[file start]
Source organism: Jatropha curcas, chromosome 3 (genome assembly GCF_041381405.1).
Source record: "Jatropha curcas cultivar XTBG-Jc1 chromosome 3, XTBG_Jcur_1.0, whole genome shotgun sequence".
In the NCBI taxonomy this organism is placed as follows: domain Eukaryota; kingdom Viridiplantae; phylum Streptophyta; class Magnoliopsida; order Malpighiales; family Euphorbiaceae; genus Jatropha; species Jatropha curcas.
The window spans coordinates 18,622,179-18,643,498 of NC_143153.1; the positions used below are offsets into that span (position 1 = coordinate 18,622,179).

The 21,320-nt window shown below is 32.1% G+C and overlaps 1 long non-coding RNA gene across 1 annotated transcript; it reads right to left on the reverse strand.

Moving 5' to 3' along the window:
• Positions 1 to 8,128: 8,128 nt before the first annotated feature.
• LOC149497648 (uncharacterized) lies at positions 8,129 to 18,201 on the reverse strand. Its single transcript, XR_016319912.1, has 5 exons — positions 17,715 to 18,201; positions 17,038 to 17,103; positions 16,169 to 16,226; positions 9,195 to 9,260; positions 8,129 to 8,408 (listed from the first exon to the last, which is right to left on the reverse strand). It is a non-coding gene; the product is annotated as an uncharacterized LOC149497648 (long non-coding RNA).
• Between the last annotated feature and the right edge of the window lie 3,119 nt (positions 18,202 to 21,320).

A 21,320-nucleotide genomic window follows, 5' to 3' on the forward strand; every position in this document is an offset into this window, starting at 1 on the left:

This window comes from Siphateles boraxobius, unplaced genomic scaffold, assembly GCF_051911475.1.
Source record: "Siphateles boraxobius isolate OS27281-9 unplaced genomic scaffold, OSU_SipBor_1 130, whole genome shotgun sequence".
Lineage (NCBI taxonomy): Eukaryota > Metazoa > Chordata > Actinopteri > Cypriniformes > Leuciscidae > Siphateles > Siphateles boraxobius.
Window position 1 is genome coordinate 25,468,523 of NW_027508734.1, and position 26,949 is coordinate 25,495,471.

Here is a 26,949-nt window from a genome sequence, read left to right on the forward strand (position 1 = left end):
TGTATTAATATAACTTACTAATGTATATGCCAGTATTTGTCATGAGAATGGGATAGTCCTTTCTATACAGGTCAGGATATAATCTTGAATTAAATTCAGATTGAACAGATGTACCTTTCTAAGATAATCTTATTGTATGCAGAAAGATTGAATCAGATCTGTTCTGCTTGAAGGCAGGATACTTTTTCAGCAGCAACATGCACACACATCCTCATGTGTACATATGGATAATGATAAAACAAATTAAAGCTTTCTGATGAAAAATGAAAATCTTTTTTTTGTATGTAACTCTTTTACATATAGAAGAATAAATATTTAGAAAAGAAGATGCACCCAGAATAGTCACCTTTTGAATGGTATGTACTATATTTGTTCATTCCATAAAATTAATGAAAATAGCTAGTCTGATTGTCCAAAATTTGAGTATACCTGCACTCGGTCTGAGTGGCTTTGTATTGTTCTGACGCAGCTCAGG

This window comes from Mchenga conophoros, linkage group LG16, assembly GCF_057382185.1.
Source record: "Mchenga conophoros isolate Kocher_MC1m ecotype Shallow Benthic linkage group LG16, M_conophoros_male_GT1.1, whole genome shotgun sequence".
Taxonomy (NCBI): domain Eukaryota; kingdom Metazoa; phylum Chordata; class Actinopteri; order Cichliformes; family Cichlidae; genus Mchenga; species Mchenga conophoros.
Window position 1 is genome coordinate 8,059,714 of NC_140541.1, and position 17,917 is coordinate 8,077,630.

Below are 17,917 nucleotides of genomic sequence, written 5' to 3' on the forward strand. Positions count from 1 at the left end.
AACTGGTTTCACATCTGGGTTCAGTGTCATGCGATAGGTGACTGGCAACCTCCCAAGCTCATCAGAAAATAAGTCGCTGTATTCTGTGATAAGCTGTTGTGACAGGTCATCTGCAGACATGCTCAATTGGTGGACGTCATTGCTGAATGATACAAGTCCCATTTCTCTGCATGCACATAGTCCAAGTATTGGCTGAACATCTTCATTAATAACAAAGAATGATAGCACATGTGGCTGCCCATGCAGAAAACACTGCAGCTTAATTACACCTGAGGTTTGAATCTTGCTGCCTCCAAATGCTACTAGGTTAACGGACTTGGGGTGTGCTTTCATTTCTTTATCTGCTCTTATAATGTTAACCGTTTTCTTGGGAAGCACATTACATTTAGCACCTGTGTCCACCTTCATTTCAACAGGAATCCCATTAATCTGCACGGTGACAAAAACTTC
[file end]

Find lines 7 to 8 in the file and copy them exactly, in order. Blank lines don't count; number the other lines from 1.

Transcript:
• Positions 1 to 8,128: 8,128 nt before the first annotated feature.
• LOC149497648 (uncharacterized) lies at positions 8,129 to 18,201 on the reverse strand. Its single transcript, XR_016319912.1, has 5 exons — positions 17,715 to 18,201; positions 17,038 to 17,103; positions 16,169 to 16,226; positions 9,195 to 9,260; positions 8,129 to 8,408 (listed from the first exon to the last, which is right to left on the reverse strand). It is a non-coding gene; the product is annotated as an uncharacterized LOC149497648 (long non-coding RNA).